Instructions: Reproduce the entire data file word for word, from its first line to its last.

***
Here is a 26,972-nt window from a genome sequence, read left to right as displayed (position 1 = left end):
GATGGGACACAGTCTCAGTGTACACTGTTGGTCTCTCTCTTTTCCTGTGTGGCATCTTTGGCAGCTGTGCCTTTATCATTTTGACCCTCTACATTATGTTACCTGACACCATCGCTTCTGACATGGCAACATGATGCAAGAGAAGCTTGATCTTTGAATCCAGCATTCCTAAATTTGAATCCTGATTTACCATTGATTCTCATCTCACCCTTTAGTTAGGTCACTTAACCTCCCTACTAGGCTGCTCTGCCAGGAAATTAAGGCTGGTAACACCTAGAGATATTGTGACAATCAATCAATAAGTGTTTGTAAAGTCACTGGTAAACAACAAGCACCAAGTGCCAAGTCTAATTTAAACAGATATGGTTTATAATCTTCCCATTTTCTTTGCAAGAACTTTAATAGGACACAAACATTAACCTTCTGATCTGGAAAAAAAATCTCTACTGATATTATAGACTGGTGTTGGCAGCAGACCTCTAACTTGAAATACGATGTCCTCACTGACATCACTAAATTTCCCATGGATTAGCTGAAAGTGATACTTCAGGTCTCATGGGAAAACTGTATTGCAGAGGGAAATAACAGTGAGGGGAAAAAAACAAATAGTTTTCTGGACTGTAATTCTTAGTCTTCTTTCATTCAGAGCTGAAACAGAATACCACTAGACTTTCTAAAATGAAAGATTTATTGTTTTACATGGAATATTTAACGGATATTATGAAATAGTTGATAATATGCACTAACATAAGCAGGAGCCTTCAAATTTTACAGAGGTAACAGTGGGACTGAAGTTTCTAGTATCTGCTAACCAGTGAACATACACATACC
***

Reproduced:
Here is a 26,972-nt window from a genome sequence, read left to right as displayed (position 1 = left end):
GATGGGACACAGTCTCAGTGTACACTGTTGGTCTCTCTCTTTTCCTGTGTGGCATCTTTGGCAGCTGTGCCTTTATCATTTTGACCCTCTACATTATGTTACCTGACACCATCGCTTCTGACATGGCAACATGATGCAAGAGAAGCTTGATCTTTGAATCCAGCATTCCTAAATTTGAATCCTGATTTACCATTGATTCTCATCTCACCCTTTAGTTAGGTCACTTAACCTCCCTACTAGGCTGCTCTGCCAGGAAATTAAGGCTGGTAACACCTAGAGATATTGTGACAATCAATCAATAAGTGTTTGTAAAGTCACTGGTAAACAACAAGCACCAAGTGCCAAGTCTAATTTAAACAGATATGGTTTATAATCTTCCCATTTTCTTTGCAAGAACTTTAATAGGACACAAACATTAACCTTCTGATCTGGAAAAAAAATCTCTACTGATATTATAGACTGGTGTTGGCAGCAGACCTCTAACTTGAAATACGATGTCCTCACTGACATCACTAAATTTCCCATGGATTAGCTGAAAGTGATACTTCAGGTCTCATGGGAAAACTGTATTGCAGAGGGAAATAACAGTGAGGGGAAAAAAACAAATAGTTTTCTGGACTGTAATTCTTAGTCTTCTTTCATTCAGAGCTGAAACAGAATACCACTAGACTTTCTAAAATGAAAGATTTATTGTTTTACATGGAATATTTAACGGATATTATGAAATAGTTGATAATATGCACTAACATAAGCAGGAGCCTTCAAATTTTACAGAGGTAACAGTGGGACTGAAGTTTCTAGTATCTGCTAACCAGTGAACATACACATACC